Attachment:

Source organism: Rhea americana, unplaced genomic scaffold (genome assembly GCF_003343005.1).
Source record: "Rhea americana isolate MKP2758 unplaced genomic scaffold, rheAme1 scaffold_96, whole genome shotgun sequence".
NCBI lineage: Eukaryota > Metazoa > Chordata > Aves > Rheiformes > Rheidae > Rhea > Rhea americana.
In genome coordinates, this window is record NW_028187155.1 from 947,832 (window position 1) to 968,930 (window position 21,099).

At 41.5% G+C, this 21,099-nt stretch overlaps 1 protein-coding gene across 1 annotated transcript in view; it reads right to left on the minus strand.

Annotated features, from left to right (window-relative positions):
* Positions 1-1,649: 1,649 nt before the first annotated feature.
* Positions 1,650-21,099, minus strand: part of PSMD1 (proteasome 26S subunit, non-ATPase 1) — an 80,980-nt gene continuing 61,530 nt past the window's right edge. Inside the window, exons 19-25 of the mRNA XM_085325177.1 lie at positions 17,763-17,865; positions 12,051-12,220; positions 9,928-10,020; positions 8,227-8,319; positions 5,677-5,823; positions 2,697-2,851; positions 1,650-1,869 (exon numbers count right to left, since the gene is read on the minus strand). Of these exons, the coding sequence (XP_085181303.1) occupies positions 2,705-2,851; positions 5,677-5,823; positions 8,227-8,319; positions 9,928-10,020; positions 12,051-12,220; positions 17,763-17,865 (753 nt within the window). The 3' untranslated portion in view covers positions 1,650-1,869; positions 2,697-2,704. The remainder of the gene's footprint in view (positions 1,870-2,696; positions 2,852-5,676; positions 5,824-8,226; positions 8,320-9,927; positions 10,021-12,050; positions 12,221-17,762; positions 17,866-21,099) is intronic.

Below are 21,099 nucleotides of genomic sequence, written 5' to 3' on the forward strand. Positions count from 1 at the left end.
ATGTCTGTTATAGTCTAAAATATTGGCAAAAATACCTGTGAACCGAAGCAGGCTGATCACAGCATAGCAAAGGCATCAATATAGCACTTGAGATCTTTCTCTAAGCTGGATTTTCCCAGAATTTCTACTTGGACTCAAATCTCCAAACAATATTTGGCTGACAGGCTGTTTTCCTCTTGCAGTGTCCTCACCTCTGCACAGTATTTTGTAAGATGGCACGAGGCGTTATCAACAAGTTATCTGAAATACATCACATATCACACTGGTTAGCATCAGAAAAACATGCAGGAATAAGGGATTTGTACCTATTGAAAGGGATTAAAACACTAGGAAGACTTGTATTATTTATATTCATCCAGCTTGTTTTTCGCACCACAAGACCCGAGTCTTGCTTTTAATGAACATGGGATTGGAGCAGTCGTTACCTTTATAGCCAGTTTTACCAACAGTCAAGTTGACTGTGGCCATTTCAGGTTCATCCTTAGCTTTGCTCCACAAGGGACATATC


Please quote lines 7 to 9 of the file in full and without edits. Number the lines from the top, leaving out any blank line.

* Positions 1-1,649: 1,649 nt before the first annotated feature.
* Positions 1,650-21,099, minus strand: part of PSMD1 (proteasome 26S subunit, non-ATPase 1) — an 80,980-nt gene continuing 61,530 nt past the window's right edge. Inside the window, exons 19-25 of the mRNA XM_085325177.1 lie at positions 17,763-17,865; positions 12,051-12,220; positions 9,928-10,020; positions 8,227-8,319; positions 5,677-5,823; positions 2,697-2,851; positions 1,650-1,869 (exon numbers count right to left, since the gene is read on the minus strand). Of these exons, the coding sequence (XP_085181303.1) occupies positions 2,705-2,851; positions 5,677-5,823; positions 8,227-8,319; positions 9,928-10,020; positions 12,051-12,220; positions 17,763-17,865 (753 nt within the window). The 3' untranslated portion in view covers positions 1,650-1,869; positions 2,697-2,704. The remainder of the gene's footprint in view (positions 1,870-2,696; positions 2,852-5,676; positions 5,824-8,226; positions 8,320-9,927; positions 10,021-12,050; positions 12,221-17,762; positions 17,866-21,099) is intronic.

Below are 21,099 nucleotides of genomic sequence, written 5' to 3' on the forward strand. Positions count from 1 at the left end.